• I’ve been in the plant business for many years. I always recommend either a pencil or wooden chopsstick to check moisture. Stick it in the soil, if it comes out with no soil stuck to it, water. If it comes out with soil stuck to it then the plant does not need water.

  • I have always relied on good drainage, good potting mix, and using the touch method. If you press your finger into the soil and it feels dry, it’s time to water. I also have better results with using a saucer or clear plastic saucer instead placing the plant in a glazed ceramic pot without drainage. Not allowing the roots to sit in standing water is critical.

  • I like this idea. I showed it to my folks. The one thing that I would worry about – using them for our Garden. We live in an area where we can get strong winds and very heavy rains. I’m glad you can find these at Home Depot etc for a lot less than the Amazon price. With the possible need to replace them because of severe weather. We live in the Midwest which is prone to this type of crazy weather.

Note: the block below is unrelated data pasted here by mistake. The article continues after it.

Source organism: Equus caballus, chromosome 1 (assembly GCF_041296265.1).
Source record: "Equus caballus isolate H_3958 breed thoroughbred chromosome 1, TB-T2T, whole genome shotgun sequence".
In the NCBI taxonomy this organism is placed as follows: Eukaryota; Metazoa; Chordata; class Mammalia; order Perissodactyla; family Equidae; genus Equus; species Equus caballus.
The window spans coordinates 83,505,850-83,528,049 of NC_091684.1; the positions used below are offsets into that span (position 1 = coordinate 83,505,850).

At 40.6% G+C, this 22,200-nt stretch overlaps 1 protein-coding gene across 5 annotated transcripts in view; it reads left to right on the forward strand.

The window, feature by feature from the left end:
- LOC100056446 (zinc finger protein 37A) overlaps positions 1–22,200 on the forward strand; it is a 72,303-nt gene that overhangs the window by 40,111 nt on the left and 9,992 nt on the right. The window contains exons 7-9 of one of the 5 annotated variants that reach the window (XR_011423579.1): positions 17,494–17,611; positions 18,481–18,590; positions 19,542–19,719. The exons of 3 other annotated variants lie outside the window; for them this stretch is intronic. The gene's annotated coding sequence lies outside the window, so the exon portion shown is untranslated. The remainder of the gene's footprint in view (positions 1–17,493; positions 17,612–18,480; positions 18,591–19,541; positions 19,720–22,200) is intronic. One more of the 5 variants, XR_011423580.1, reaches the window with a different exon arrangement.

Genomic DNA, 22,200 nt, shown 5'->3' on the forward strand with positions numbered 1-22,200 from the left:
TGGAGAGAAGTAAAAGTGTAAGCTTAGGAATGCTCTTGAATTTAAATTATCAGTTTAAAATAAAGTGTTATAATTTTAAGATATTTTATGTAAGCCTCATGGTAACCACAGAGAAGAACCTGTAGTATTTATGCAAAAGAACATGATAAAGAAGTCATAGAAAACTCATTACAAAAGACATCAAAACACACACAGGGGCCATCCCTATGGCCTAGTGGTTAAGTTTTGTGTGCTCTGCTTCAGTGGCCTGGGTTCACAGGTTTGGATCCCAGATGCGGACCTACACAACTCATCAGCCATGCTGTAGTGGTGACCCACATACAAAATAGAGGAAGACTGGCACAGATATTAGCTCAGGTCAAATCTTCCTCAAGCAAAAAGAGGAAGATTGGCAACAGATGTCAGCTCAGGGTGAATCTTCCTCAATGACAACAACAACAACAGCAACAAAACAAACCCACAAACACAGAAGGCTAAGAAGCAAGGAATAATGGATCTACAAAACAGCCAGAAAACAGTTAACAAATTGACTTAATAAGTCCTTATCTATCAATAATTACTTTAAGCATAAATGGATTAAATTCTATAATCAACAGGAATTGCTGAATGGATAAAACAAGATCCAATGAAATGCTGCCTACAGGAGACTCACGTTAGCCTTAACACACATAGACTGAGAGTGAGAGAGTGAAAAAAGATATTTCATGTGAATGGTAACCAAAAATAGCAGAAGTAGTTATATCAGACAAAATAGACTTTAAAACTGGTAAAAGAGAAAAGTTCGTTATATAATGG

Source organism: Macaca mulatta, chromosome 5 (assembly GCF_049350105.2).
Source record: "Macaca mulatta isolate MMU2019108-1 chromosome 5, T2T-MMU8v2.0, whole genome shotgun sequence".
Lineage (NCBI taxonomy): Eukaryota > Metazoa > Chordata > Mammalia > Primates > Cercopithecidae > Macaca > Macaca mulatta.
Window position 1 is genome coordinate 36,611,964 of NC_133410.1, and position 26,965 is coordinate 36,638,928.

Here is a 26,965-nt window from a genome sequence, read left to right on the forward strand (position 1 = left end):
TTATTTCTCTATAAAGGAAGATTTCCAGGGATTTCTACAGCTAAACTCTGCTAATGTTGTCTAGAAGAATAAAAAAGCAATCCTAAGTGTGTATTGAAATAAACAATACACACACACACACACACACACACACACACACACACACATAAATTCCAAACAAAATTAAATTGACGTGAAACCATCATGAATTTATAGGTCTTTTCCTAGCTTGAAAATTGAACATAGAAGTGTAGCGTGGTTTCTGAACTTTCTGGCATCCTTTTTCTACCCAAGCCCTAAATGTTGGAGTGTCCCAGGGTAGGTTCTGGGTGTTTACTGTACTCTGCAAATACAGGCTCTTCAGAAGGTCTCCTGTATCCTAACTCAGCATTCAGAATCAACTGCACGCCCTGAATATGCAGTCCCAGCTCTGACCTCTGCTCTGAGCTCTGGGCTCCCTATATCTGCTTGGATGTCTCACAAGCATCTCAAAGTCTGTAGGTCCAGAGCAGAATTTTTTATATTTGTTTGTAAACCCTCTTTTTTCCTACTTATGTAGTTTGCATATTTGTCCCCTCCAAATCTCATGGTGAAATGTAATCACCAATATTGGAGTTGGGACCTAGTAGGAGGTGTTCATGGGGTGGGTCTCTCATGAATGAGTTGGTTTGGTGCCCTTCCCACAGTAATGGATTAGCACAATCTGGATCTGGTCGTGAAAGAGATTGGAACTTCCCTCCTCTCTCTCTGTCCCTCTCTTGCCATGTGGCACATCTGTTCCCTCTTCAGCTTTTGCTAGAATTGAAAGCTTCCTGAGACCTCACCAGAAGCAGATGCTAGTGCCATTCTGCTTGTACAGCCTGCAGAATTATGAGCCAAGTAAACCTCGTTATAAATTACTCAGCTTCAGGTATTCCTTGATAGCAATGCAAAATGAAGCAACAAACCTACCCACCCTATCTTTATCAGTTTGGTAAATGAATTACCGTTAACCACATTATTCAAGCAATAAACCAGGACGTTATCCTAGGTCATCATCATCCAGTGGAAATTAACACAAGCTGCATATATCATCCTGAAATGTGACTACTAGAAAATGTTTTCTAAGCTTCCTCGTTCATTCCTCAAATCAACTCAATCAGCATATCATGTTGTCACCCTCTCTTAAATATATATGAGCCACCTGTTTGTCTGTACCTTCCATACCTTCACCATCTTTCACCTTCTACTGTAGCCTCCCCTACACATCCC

• I broke down and bought a water meter, I thought I would give it one more chance. My finger stuck into the soil for dryness still works better! I take good care of my nails, but in this case, my plants are more important! Another thing I do, is bottom water my plants. No matter how careful I was in watering, I was always teetering on too much water. My plants wouldn’t dry out enough, and a light, damp soil mold would develop. Bottom watering is the remedy. Also helps with gnats!